Standing water raises mosquito concerns

Staff Writer

By Takesha Pettus

SOUTH RIVER — Fears of mosquitoes infected with the West Nile virus have spread to the borough.

Borough resident Arthur Smith is concerned about stagnant water, where most mosquitoes hatch their eggs. Smith, who lives on Northern Street, said he is concerned that water in a nearby wooded area at the end of the street may be a breeding ground for mosquitoes.

Smith has had numerous water problems over the past few years.

Water lines on his street and others in the north end of town were recently permanently looped into the ground to eliminate sediment, low water pressure and other problems that residents had complained about.

However, Smith said when the lines were looped, the street level changed, causing puddles to form after heavy rains.

After being bitten by several mosquitoes and noticing the source of the problem, Smith contacted several officials, but no one seemed to be acting as if it is a serious matter, he said.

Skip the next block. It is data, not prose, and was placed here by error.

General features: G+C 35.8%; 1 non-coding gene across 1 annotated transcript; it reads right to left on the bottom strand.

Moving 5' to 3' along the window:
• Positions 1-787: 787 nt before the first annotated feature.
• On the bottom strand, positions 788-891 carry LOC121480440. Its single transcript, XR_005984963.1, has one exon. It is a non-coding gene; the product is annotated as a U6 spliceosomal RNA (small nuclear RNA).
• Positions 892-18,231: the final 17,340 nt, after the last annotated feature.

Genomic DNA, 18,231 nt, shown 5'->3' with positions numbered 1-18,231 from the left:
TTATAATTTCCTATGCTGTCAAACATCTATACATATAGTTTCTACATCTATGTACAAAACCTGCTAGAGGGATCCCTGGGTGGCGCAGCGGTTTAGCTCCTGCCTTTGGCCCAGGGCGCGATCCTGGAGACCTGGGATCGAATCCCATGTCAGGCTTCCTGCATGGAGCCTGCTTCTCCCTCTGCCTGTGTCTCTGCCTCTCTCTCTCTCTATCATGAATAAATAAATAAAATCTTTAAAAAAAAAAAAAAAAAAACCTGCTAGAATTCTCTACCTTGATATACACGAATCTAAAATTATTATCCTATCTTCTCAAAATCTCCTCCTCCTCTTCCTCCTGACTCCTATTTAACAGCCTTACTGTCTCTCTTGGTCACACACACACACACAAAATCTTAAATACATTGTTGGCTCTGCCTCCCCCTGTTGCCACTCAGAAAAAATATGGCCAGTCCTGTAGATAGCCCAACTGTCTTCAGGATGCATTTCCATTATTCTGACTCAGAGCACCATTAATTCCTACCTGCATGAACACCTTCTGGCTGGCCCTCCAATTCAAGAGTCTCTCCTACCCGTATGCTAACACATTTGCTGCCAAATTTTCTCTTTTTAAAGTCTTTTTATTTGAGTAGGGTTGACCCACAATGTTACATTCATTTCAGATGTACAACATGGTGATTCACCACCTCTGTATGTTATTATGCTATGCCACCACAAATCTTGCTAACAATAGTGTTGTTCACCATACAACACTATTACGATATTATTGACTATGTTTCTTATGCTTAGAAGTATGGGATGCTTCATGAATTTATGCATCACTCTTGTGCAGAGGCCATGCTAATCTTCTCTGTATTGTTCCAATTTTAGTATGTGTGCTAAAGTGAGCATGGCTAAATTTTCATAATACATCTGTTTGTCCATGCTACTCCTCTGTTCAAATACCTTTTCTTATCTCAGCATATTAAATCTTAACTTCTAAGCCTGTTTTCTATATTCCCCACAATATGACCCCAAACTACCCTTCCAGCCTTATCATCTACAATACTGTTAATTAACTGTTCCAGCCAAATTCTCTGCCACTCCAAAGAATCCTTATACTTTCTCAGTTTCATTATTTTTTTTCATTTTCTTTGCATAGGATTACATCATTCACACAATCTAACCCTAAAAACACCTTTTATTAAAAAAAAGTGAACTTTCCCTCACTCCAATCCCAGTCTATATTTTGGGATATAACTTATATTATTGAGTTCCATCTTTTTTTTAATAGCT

Borough Council President David Sliker said the borough is aware of the problem and has sent Public Works Director George Lyons to investigate.

According to Smith, representatives from the Middlesex County Mosquito Extermination Commission have also been out to spray the area.

Smith said a county representative told him that the problem would likely persist with the muggy and wet weather conditions that the state had experienced over the past two weeks.

Sliker said the borough will continue to monitor the situation.

"At this point, it doesn’t seem to be a health issue," Sliker added.

Until then, Smith said he will continue to be cautious and keep requesting that something be done.

"It’s not only for me, it’s for everybody," Smith said

His concerns may be spurred by the discovery of a dead bird in neighboring Sayreville. The bird tested positive for the West Nile virus and county, state and borough officials have asked residents to take precautions.

Those precautions include eliminating standing water on property, cleaning clogged roof gutters, emptying plastic swimming pools, changing water in birdbaths and flushing sump pumps weekly.

In addition, residents should repair any holes in screens, stay indoors during dawn, dusk and early evening hours when mosquitoes are most active, and wear long-sleeved shirts, pants and socks when outdoors.